My MBTI personality type is an INFJ, and for now, that's the only "type" that I have figured out. I'm not rushing to type myself under every framework -- as Anne stresses throughout the book, this isn't a matter of just taking a simple quiz, but of making observations about yourself over time and across situations. Right now, I'm spending a lot of time pondering the love language for myself and my partner, and trying out different ways to implement the five love languages and see what works best for us.

The thing I like most about Reading People is that reading it feels like an ongoing experience. It's more of a reference guide than a strict how-to, so I can pick it up whenever it suits my needs. Plus, I would be remiss if I didn't mention the gorgeous cover. I highly recommend this title if you're at all interest in personality frameworks (this is the perfect place to start) and think it would make a really interesting non-fiction pick for a book club -- it would be fun to see if you could guess the types of your fellow members! I should mention here too that it's really really difficult for me to get into non-fiction books, so the fact that I've picked this one up multiple times speaks to the accessibility of it.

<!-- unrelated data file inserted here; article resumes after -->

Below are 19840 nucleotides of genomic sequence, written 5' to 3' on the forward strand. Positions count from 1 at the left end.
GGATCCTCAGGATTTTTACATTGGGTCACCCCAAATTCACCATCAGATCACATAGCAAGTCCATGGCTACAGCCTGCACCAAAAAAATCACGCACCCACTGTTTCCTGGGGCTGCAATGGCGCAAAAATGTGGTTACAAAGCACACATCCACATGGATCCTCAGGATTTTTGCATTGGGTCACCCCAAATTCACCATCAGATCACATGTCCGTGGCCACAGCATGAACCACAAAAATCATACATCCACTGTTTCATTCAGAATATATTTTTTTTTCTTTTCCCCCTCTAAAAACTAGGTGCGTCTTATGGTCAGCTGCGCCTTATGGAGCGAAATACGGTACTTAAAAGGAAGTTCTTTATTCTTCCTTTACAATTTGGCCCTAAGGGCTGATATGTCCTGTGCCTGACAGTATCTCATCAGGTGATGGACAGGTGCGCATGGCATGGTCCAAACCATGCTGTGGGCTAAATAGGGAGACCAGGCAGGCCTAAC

Although I received a copy from the publishing team, I have another copy on order to gift to my mother -- because some books you just have to share with others but don't want to give up your own copy! (Bookworm problems, right?)

This title will be released on September 19, 2017

Bottom-Line Rating: 5/5

Author: Anne Bogel
Publisher: Baker Books, 2017
Price: $9 on Amazon
ISBN: 0801072913
Format: Paperback
Source: Baker Books / Reading People Launch Team

Monday, September 11, 2017

Review: A Conspiracy in Belgravia (Lady Sherlock #2)

Note: Top Shelf Text was provided with a copy of this text by the publisher in exchange for an honest review. All opinions are my own!